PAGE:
April 28, 2021 1:20:17 pm
In India, summers are merciless. While the nature of the heat is different — in the northern part of the country it is dry, and in the south, there’s more humidity — it can leave people feeling intensely uncomfortable. In some cases, heat can be fatal, too.
And while the country is already struggling to contain the spread of the COVID-19 infection, heat waves can pose an added problem, if not taken care of.
Dr Sanjay Shah, general physician, Fortis Hospital Mulund, says extreme heat can “result in increased hospitalisations for heat-related illnesses, as well as cardiovascular distress, brain stroke and respiratory disorders”.
“Extreme heat events can also trigger a ‘heat stroke’, which is a serious disorder. It means body temperatures of more than 104F, due to hot environmental conditions. It occurs when the body is unable to modulate its temperature. Here, the body temperature rises rapidly, the sweating mechanism fails, and the body cannot cool down. Heat waves generally lead to confusion, headaches, nausea, and dizziness. This condition can cause death or permanent disability if emergency treatment is not made available,” says Dr Shah.
Some essential tips to tackle this
1. Keep yourself hydrated: Always carry a bottle of water when outdoors. Make sure you drink plenty of water and fresh juices to give your body the extra hydration it needs to make it through the hot days. You can also carry some glucose water for instant energy. If your doctor limits your fluid intake for medical reasons, check how much water can be consumed during hot weather. Avoid alcoholic, hot, or sugary drinks including tea and coffee (they can make dehydration worse).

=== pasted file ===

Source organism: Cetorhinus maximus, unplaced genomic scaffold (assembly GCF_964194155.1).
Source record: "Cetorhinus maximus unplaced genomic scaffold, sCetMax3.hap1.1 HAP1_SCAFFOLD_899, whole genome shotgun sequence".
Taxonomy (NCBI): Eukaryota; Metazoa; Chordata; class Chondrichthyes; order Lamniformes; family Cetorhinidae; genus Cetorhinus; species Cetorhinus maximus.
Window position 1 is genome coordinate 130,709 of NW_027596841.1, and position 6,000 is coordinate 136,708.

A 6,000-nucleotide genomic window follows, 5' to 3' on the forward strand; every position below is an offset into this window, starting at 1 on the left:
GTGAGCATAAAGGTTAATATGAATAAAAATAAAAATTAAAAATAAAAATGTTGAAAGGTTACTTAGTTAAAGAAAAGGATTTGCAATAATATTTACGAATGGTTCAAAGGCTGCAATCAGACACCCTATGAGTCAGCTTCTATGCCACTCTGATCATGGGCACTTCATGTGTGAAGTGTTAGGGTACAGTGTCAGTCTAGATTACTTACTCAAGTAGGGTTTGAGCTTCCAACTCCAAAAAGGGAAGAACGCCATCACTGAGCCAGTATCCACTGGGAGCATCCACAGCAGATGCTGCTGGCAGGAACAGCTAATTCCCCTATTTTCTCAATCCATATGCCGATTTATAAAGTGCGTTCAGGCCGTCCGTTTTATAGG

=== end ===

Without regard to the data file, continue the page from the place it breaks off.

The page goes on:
2. Have seasonal fruits, vegetables: Fresh fruits and vegetables like mangoes, watermelons, cucumbers, green leafy veggies go a long way in keeping you hydrated, while providing the much-needed vitamins and minerals. These are not only easy to digest, but will also give your hydration levels a boost.
3. Carry an umbrella whenever you are out: Make sure you carry an umbrella to shield yourself from the harsh rays of the sun.
4. Shower twice a day: Bathing helps in bringing down the body temperature. It is best to bathe with lukewarm water; studies suggest taking a cold shower may actually switch you into ‘heat preservation’ mode.
How to manage heat-related distress
* Know whom to call if you need help — doctors, civic authorities, etc.
* Follow your doctor’s advice if you have any medical conditions.
* If you feel unwell, seek medical aid at your nearest hospital.
* Avoid stepping out in the afternoon; prefer wearing loose cotton clothes (preferably in lighter colors).
* After you return home, have a cold refreshing drink — like lemonade, buttermilk, coconut water or just plain water.
After the heat-related distress has passed,
– Continue to drink plenty of fluids.
– Continue eating fruits and veggies as a healthy diet.
– Take time to rest and recover as coping with extremely hot weather can be very tiring.
– Go to your doctor if you feel unwell after the episode.
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